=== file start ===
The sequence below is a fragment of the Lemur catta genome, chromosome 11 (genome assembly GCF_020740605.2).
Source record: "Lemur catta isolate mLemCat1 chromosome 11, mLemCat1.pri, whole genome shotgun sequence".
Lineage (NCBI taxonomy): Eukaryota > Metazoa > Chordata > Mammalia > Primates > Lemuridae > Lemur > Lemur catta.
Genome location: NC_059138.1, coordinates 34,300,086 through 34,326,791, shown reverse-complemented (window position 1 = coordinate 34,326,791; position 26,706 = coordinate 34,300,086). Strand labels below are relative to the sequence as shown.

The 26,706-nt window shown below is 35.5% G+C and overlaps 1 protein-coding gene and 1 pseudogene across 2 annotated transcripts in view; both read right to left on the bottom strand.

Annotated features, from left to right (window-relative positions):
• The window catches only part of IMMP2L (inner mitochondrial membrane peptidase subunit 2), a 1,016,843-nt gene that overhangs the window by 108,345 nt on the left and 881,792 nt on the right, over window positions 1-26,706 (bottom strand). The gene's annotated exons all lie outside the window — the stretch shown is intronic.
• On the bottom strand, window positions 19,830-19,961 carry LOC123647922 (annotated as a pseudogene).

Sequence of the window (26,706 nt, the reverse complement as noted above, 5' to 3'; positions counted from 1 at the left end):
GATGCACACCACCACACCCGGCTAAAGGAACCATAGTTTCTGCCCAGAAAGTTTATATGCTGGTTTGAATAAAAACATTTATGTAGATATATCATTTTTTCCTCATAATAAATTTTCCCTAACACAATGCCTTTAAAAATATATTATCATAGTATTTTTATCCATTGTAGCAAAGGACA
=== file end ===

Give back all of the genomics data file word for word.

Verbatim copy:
The sequence below is a fragment of the Lemur catta genome, chromosome 11 (genome assembly GCF_020740605.2).
Source record: "Lemur catta isolate mLemCat1 chromosome 11, mLemCat1.pri, whole genome shotgun sequence".
Lineage (NCBI taxonomy): Eukaryota > Metazoa > Chordata > Mammalia > Primates > Lemuridae > Lemur > Lemur catta.
Genome location: NC_059138.1, coordinates 34,300,086 through 34,326,791, shown reverse-complemented (window position 1 = coordinate 34,326,791; position 26,706 = coordinate 34,300,086). Strand labels below are relative to the sequence as shown.

The 26,706-nt window shown below is 35.5% G+C and overlaps 1 protein-coding gene and 1 pseudogene across 2 annotated transcripts in view; both read right to left on the bottom strand.

Annotated features, from left to right (window-relative positions):
• The window catches only part of IMMP2L (inner mitochondrial membrane peptidase subunit 2), a 1,016,843-nt gene that overhangs the window by 108,345 nt on the left and 881,792 nt on the right, over window positions 1-26,706 (bottom strand). The gene's annotated exons all lie outside the window — the stretch shown is intronic.
• On the bottom strand, window positions 19,830-19,961 carry LOC123647922 (annotated as a pseudogene).

Sequence of the window (26,706 nt, the reverse complement as noted above, 5' to 3'; positions counted from 1 at the left end):
GATGCACACCACCACACCCGGCTAAAGGAACCATAGTTTCTGCCCAGAAAGTTTATATGCTGGTTTGAATAAAAACATTTATGTAGATATATCATTTTTTCCTCATAATAAATTTTCCCTAACACAATGCCTTTAAAAATATATTATCATAGTATTTTTATCCATTGTAGCAAAGGACA